So in this scenario, the concave/convex guideline doesn’t even work. However, if you look at it as allocating space for the seam allowance, then it works.
The reality is that after a while, you are not going to think about this exercise as allocating space for the seam allowance or using the concave/convex rule. You only have three options: 1) notch it, 2) clip it, and 3) do nothing. If you have excess fabric bunching up, you notch it. If you have pulls along the seam, you clip it. And if you have no problem at all and it lays flat perfectly, do nothing. As simple as that.
I also like to point out that you can also trim the seam allowance. By doing that, you may not have to clip or notch as much for the curved seam to lay flat.
Am I complicating things and confusing everyone? I’d love to hear from you.
Thank you sooooo much. I am replying to you from MALTA, my native country. I have been sewing for quite some time thanks to watching my late mum every now and then. I am so happy with your guidance as I never knew this before. Thanks again and keep it up.
Thank you soooooo much for this!! I’m relatively new to sewing and will be making a baby ring toy, and the pattern involves both clips and notches. Thank you for explaining what to use and when!!! I’m a very visual learner so this is incredibly helpful.
This is hands down the easiest post that I have seen for notching or clipping curves. I have been sewing garments for 50 years, and when I have a new student, I watch their eyes glaze over when I try to explain the concept of convex or concave curves. Showing what is actually happening with the seam allowance is much easier to understand. Thank you so much,
What are your thoughts on using pinking shears instead of notching?
I know some people use pinking shears with success. I see it would work as well.
What a great tutorial! I never realized the visual part of this! I’m a visual person so this is a game changer for me! Thank you!
What a great tutorial! Thank you for taking the time to explain this so thoroughly
Thank you thank you thank you!! This info is priceless!
Great examples, I tend to stitch over the seam a second time and trim very close less than 1/8 if I can and it solves a lot of problems.
Being sure the fit is perfect is a must before trimming the seam allowance super close, there are no second chances.
Hi I am just starting out in the dressmaking, sewing and quilting world. I have dabbled with sewing over the years since I was a child, however, I decided to expand my knowledge and repertoire of all sewing in all its forms. I always struggle with what to do with curved seams and your article has really helped me with this dilemma. Your article is very well laid out and explained. I will now remember it as notch out (curve outwards), clip in (curve inwards). Now I have probably confuddled everyone. Thanks for the wonderful explanation it will really help with my rag dolls. Blessings.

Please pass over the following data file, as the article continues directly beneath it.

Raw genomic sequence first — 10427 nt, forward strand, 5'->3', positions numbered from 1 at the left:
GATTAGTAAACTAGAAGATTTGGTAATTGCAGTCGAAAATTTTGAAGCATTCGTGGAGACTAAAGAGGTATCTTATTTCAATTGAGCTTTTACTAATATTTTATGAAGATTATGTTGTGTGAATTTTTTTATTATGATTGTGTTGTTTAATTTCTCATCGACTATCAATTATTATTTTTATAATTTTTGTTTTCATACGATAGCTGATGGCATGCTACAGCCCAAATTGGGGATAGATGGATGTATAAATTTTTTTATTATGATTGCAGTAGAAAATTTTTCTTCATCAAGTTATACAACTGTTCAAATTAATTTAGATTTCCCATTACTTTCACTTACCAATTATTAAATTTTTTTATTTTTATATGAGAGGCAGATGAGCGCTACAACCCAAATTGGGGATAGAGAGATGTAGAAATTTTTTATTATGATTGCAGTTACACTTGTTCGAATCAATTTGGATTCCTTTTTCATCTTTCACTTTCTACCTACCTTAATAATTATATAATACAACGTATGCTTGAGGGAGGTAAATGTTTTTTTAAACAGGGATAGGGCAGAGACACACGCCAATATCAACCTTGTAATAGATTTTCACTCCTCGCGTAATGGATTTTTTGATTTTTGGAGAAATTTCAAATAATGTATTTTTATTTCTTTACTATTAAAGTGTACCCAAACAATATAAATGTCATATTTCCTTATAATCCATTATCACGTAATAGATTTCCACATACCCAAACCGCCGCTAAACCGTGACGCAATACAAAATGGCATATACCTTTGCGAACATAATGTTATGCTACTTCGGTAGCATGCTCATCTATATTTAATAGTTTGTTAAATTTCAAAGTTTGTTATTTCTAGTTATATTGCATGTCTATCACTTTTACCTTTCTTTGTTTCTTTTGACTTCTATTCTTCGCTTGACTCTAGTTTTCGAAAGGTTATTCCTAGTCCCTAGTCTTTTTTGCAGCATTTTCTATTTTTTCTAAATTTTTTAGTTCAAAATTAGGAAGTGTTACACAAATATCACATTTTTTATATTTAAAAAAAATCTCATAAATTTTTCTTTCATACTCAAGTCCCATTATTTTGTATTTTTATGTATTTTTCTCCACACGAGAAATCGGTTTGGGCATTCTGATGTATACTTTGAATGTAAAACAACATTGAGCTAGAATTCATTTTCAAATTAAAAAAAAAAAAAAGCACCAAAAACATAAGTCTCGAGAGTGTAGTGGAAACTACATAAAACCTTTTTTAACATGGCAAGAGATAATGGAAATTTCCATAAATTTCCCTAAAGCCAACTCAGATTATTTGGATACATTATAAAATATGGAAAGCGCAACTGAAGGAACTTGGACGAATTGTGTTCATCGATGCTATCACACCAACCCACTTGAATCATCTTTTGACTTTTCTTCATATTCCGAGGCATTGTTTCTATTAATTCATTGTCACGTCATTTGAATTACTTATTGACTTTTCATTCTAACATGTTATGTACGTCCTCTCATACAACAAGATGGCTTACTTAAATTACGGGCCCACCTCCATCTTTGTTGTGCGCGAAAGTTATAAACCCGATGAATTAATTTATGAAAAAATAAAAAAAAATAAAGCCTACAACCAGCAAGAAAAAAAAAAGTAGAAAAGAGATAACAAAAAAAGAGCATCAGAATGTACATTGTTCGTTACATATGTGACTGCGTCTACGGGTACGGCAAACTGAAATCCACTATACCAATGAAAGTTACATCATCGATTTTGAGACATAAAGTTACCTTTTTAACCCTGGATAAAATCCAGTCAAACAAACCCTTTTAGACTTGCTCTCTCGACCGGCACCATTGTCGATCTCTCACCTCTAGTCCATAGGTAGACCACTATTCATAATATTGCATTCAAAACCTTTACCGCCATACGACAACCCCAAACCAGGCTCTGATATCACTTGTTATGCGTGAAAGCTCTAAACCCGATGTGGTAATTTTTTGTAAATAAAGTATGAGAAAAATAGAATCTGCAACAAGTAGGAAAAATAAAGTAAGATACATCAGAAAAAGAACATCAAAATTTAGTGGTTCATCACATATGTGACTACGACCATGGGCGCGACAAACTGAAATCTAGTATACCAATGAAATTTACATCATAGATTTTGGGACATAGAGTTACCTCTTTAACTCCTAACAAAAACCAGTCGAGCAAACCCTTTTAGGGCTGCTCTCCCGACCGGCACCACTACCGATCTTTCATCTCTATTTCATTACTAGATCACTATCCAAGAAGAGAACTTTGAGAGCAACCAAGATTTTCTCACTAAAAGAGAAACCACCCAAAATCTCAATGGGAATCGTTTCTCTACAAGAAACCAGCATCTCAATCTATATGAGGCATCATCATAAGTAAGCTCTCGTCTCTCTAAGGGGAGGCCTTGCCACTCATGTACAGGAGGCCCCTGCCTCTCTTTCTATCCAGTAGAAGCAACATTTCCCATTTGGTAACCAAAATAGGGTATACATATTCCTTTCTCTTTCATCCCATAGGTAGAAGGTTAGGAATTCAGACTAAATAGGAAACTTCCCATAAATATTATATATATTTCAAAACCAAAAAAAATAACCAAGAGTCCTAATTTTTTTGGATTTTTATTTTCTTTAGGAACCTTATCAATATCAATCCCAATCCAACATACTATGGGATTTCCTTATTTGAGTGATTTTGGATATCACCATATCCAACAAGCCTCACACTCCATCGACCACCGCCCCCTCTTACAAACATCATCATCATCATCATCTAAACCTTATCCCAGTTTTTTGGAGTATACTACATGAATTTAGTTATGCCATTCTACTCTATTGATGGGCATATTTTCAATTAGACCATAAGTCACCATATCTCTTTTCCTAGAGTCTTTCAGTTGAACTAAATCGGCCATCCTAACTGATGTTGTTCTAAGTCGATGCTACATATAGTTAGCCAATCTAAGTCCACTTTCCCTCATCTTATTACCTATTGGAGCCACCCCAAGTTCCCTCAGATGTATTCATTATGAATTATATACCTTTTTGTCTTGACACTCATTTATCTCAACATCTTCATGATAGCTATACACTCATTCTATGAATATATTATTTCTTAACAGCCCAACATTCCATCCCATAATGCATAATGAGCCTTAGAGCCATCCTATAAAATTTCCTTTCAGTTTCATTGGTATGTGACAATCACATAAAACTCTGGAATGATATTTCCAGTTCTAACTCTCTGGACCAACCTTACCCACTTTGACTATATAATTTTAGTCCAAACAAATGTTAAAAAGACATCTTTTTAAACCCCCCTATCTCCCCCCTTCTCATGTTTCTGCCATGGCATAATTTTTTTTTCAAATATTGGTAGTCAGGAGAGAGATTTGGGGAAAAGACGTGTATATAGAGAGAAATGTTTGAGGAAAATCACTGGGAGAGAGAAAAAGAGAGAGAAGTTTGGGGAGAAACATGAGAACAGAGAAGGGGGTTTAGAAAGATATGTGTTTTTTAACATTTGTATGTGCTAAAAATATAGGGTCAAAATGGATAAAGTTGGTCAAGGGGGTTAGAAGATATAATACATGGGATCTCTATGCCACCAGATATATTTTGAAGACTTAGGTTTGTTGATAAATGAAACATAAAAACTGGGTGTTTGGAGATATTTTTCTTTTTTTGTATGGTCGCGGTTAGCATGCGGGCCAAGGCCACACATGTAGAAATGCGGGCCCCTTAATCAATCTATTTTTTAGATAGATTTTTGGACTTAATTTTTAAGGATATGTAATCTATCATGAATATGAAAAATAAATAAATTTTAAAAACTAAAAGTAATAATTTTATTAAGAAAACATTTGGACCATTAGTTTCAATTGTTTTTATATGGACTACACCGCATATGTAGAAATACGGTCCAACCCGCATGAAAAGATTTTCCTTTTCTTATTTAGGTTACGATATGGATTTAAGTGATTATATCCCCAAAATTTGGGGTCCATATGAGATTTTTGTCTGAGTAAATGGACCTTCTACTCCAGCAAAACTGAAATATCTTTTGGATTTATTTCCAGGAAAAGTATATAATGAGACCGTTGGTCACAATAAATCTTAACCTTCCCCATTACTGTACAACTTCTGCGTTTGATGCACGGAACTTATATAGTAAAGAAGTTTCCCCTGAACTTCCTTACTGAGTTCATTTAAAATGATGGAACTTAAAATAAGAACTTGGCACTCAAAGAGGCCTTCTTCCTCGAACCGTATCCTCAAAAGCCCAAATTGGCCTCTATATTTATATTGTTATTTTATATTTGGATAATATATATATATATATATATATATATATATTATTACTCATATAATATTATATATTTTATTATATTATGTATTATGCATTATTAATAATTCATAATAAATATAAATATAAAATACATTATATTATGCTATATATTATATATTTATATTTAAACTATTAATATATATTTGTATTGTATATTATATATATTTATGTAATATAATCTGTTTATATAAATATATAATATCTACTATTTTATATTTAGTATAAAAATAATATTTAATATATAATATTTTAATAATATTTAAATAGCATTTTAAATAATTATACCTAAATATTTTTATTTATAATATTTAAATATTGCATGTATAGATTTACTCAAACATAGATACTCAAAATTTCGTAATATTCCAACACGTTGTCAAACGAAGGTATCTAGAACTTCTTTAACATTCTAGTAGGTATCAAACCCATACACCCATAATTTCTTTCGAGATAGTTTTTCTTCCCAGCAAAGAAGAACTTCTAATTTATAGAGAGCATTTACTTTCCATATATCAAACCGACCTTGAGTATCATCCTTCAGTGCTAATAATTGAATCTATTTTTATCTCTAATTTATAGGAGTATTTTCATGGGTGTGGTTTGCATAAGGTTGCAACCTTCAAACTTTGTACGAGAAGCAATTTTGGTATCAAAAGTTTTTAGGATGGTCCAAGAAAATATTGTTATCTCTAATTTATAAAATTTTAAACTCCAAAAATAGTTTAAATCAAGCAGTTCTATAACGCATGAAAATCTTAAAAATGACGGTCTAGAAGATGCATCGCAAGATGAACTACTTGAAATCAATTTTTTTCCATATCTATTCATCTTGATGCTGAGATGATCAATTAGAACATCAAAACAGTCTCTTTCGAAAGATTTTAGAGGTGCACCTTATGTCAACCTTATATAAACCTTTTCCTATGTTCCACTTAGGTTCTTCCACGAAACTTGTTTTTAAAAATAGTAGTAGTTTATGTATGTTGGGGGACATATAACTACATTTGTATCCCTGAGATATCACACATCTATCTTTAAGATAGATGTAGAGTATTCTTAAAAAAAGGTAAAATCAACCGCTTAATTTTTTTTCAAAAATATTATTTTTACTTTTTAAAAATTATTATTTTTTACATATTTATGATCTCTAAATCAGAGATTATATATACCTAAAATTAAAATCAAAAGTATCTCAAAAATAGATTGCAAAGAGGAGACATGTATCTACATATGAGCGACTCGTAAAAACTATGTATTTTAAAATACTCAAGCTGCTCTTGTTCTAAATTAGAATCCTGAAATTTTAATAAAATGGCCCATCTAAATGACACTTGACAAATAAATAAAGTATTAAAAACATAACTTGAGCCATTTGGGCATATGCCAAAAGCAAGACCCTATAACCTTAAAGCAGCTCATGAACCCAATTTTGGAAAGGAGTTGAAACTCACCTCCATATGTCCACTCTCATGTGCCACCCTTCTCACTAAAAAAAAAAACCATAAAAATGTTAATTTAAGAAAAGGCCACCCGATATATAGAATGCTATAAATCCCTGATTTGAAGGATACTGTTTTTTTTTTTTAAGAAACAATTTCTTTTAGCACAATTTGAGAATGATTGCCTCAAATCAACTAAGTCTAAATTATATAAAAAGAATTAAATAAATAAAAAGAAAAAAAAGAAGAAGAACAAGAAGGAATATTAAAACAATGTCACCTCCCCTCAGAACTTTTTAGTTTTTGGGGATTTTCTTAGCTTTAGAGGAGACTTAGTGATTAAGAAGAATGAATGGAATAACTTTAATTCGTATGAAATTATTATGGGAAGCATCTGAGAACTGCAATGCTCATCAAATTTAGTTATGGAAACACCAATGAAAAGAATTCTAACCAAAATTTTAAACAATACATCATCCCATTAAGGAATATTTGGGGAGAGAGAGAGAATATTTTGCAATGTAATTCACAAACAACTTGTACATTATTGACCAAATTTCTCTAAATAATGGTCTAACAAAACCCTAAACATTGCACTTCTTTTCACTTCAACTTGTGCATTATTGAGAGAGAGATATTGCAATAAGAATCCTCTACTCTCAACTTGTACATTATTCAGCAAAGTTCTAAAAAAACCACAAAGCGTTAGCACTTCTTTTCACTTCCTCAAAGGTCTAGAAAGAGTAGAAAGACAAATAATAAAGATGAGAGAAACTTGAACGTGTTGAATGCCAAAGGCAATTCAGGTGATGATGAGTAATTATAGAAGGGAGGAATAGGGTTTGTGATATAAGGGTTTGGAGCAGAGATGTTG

This is just a great visual, thanks!
I’m a serial serger. I’m curious: do you still attempt to notch away when you have a serged seam?
I don’t, because the seam allowance is trimmed away and should be narrow enough not to need notching/clipping.
Hi! Have just discovered your awesome blog. This tutorial is fab: so clear in both the explanation and the illustration. Thank you
Your tutorials are fantastic!! Thank you for taking the time to write these 🙂
Another awesome post =D Thank you
Incidentally.. conCAVE curves go in like a cave mouth…. conVEX curves are as vexing (annoying) as an unsightly bulge =)
While I am at it, this reminds me of stalagtites (holding tight to the roof of a cave) and stalagmites (who one day might reach their friends) =D
I always learned that stalactites and stalagmites are like a ballerina on an ant hill…up go the mites and down go the tights!! 😛
This was so helpful 🙂 I read that before – clip on this curve, notch on that and I could NEVER keep that straight! But thinking about seams overlapping – now that I can remember! Thank you for this post and the pics were extra helpful.
I trim with a pinking shear and have my notches done for me!!
What a great idea!
I was thinking about doing this very thing yesterday as I was clipping around a neckline I sewn a bias tape to (silk) – that I should get out my pinking sheers! Thank you for validating that impulse 🙂
I love your method for remembering. Great tutorial!
This is a brilliantly clear tutorial! One question: are there ever occasions where it makes sense to clip or notch before sewing two pieces together? I’ve come across a few situations where the pieces don’t match up because the clipping makes them match up. Does that make sense? So now I never know if I should clip/notch before sewing or after.
Hi Donna, you do have to clip when you are stitching a concave curve to the convex curve like in the last photo. I didn’t want to dwell on that because that wasn’t the topic of this post. But you would have to clip one side in order to spread that side and match the seam lines before you can sew. For curves as curvy as I show here, it’s pretty much impossible to not clip before you stitch them together, unless you have a minuscule seam allowance (1/4″ or less). If you want to see more, go to the post about how to sew a smooth princess seam (https://itch-to-stitch.com/seven-steps-to-sewing-smooth-princess-seams/).
Once again, you have made this totally understandable to me – thanks for the very clear tutorial!!
Great post, that was very helpful 🙂
So sensible..think I will be notching more now I get the reasoning about where and when.